This brings us to the inadequacies, deficiencies and disappointments of the Budget for the FY2013/14. A budget is a “putting your money where your vision is” kind of action. The budget should have been a road map to a revolutionary entrance into the global economic market. It should have been honest yet equally poised to be bold. The budget should have outlined the framework to move Belize from third to first world status.

As the Hon. Francis Fonseca constructively pointed out, there is no substance, vision or hope in that budget. Looking at the UDP Budget of FY2013/14 for direction and substance is tantamount to letting our children watch Sponge Bob for intellectual stimulation.

In a heated conversation with a well-respected political scientist from the region, he stingingly declared that the international global reality has made third world governments obsolete. The UDP do not need global reality to relegate them to paltriness and insignificance. In the face of such global reality, their incapacity leaves behind a much grimmer picture for Belize’s hopes to discard its consumerism addiction and enjoy some semblance of an economic boom. The truth is that we can only move from dependency if we were to transform Belize from a consuming nation to a producing nation.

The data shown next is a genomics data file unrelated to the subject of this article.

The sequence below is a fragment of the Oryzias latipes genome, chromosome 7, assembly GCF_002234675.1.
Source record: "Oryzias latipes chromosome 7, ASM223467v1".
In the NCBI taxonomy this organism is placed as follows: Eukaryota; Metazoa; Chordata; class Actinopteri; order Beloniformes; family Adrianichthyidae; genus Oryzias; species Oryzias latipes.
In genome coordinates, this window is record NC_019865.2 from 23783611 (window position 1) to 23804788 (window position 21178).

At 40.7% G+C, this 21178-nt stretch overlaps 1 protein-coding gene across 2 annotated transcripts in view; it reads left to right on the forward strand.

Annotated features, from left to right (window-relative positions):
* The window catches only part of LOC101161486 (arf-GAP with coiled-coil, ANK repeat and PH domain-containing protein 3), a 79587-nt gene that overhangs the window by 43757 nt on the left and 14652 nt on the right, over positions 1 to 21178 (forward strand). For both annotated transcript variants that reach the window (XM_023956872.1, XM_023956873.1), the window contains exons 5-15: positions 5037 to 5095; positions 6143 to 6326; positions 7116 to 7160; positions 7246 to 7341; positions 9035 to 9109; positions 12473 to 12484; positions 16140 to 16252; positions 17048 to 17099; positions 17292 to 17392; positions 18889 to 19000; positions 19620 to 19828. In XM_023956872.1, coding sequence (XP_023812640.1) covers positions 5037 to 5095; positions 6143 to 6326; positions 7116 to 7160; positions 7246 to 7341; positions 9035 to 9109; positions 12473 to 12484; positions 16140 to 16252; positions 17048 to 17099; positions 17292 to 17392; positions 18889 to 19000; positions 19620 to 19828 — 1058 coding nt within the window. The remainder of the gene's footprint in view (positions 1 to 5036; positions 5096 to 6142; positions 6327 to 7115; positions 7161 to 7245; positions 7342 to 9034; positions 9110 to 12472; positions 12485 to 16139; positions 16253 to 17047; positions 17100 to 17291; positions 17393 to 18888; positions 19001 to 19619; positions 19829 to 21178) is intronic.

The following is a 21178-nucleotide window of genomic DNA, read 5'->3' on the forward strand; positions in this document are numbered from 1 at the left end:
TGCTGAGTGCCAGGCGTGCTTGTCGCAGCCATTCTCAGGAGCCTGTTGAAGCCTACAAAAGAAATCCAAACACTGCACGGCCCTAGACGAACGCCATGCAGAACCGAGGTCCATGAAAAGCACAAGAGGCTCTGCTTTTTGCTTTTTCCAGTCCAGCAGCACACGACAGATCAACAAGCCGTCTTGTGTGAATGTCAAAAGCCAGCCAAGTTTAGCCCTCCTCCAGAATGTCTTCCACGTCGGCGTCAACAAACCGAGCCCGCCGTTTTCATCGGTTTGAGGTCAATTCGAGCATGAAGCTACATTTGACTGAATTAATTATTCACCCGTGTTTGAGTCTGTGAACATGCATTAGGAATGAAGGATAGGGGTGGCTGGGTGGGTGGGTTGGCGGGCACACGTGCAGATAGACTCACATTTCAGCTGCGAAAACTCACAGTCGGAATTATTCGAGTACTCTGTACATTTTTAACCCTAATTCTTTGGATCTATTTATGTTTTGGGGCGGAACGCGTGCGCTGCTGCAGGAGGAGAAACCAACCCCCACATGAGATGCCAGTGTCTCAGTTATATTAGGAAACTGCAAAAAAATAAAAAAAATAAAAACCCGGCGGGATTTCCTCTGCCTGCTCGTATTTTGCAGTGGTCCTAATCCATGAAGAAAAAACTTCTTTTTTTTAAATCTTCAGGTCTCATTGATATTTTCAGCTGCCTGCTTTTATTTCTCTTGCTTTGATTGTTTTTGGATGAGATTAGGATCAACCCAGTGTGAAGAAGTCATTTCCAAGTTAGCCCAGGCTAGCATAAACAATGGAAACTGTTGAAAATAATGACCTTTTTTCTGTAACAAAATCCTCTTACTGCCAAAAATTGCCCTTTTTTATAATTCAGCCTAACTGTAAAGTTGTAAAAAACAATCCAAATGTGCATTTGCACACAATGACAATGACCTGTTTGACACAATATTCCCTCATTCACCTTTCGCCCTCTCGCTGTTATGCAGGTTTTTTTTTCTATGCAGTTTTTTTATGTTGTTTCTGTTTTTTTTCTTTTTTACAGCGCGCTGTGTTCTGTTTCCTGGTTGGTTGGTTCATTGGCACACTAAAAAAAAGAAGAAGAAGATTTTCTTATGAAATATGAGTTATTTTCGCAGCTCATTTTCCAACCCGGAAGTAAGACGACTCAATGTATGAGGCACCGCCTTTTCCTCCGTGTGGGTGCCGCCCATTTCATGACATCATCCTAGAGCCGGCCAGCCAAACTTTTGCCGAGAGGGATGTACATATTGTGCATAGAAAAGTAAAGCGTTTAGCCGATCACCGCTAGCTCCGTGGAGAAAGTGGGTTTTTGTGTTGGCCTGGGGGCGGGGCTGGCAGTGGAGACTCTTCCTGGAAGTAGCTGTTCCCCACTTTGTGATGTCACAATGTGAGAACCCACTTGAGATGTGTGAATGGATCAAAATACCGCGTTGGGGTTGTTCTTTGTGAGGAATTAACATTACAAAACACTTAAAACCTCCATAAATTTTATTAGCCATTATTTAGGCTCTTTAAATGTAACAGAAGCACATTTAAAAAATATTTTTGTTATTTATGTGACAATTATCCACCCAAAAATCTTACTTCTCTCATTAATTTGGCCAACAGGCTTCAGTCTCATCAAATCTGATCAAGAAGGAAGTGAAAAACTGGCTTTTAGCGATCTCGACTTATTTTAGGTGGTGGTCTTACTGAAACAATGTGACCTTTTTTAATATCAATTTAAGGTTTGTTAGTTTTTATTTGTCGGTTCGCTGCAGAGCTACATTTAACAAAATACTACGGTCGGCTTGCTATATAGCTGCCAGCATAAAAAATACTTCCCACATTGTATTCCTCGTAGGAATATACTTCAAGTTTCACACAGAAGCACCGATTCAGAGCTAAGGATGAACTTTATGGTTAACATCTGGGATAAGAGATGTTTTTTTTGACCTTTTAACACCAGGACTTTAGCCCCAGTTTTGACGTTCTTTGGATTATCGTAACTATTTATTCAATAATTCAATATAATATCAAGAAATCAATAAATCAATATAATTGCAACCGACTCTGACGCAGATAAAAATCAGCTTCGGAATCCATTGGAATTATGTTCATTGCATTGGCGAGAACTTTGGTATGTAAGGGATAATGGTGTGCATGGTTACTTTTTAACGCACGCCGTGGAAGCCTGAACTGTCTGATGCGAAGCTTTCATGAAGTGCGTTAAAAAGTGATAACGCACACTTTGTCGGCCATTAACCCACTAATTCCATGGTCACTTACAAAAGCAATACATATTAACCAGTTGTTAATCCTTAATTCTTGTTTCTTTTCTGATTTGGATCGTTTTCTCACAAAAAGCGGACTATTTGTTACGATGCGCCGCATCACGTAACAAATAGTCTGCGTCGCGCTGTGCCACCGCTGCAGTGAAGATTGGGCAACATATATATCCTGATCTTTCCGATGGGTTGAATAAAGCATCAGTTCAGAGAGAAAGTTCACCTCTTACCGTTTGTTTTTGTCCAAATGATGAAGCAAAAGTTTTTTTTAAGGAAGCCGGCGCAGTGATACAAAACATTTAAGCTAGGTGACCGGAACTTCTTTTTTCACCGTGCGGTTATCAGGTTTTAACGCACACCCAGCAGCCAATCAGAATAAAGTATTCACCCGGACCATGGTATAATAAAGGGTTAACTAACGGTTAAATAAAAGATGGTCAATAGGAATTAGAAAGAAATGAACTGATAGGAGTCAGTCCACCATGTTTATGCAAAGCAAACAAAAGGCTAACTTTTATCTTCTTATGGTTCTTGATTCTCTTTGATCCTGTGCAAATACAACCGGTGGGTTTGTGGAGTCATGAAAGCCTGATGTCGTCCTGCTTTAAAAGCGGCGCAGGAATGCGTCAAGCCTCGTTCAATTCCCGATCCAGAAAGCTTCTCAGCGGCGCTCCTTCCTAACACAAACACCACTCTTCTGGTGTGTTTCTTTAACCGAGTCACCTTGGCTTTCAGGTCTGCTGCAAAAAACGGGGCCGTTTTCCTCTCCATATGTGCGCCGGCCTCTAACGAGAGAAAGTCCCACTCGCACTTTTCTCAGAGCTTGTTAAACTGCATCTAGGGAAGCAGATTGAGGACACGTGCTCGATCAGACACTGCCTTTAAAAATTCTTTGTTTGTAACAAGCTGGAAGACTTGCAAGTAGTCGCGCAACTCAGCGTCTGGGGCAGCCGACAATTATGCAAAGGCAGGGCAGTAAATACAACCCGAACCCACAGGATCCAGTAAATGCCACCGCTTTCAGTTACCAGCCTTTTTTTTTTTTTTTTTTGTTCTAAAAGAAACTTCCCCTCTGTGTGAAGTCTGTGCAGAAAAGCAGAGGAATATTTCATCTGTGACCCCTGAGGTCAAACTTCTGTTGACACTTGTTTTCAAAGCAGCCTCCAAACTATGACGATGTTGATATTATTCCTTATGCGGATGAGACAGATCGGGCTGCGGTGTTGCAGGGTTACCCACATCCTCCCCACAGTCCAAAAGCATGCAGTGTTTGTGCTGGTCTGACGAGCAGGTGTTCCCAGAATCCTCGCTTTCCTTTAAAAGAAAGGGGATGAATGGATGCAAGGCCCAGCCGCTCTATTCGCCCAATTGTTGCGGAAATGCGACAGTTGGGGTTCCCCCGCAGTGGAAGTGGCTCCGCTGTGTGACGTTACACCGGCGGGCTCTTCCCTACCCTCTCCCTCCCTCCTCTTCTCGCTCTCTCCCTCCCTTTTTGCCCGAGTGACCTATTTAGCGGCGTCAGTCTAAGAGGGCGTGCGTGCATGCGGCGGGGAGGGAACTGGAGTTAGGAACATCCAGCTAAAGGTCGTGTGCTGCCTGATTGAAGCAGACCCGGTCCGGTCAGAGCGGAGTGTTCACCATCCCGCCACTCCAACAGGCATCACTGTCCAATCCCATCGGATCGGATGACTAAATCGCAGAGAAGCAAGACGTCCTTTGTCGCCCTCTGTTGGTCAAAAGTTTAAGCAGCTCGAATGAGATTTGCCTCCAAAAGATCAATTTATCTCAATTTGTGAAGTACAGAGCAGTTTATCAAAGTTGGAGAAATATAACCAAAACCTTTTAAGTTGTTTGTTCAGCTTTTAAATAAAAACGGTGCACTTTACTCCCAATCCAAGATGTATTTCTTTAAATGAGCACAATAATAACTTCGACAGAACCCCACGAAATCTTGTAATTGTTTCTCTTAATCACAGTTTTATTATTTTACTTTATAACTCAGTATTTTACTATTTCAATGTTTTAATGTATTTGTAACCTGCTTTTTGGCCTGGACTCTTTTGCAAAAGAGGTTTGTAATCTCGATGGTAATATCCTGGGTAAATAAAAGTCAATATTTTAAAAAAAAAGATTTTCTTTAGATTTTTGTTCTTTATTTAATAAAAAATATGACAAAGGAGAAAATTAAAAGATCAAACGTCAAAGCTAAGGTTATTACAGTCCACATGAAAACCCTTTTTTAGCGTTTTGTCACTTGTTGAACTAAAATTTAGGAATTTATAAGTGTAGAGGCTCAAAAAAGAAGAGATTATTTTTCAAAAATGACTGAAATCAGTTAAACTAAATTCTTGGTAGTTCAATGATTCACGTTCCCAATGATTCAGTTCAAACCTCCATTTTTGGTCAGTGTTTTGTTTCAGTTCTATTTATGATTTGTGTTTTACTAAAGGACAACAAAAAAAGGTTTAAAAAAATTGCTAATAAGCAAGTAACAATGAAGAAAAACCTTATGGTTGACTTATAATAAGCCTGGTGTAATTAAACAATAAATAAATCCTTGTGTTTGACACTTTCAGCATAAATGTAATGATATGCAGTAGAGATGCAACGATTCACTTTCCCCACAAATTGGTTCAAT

Fast forward to Thursday when during a candidly critical conversation with a contingent of career educators, one of whom boasted a doctorate in curriculum development, the lights were turned on. Unabashedly the fault was shoveled on the continuing failure of the Minister of Education and his unilateral and misinformed policies. At first a radical element in the group lambasted the unsterilized import of “universal primary education”. This he argued was misconceived because in Belize it is executed as “social promotion” or “promotion based on seat time” determined by the age of the student rather than academic competence. Educational psychologists designed it around the belief that the student’s self esteem was of some academic importance. Under the old system of “grade retention”, if you were not ready, you stayed in that standard until you were competent. This freehanded change, he condemned, has made a mockery of the education system where university students sit in class unable to think critically or even spell.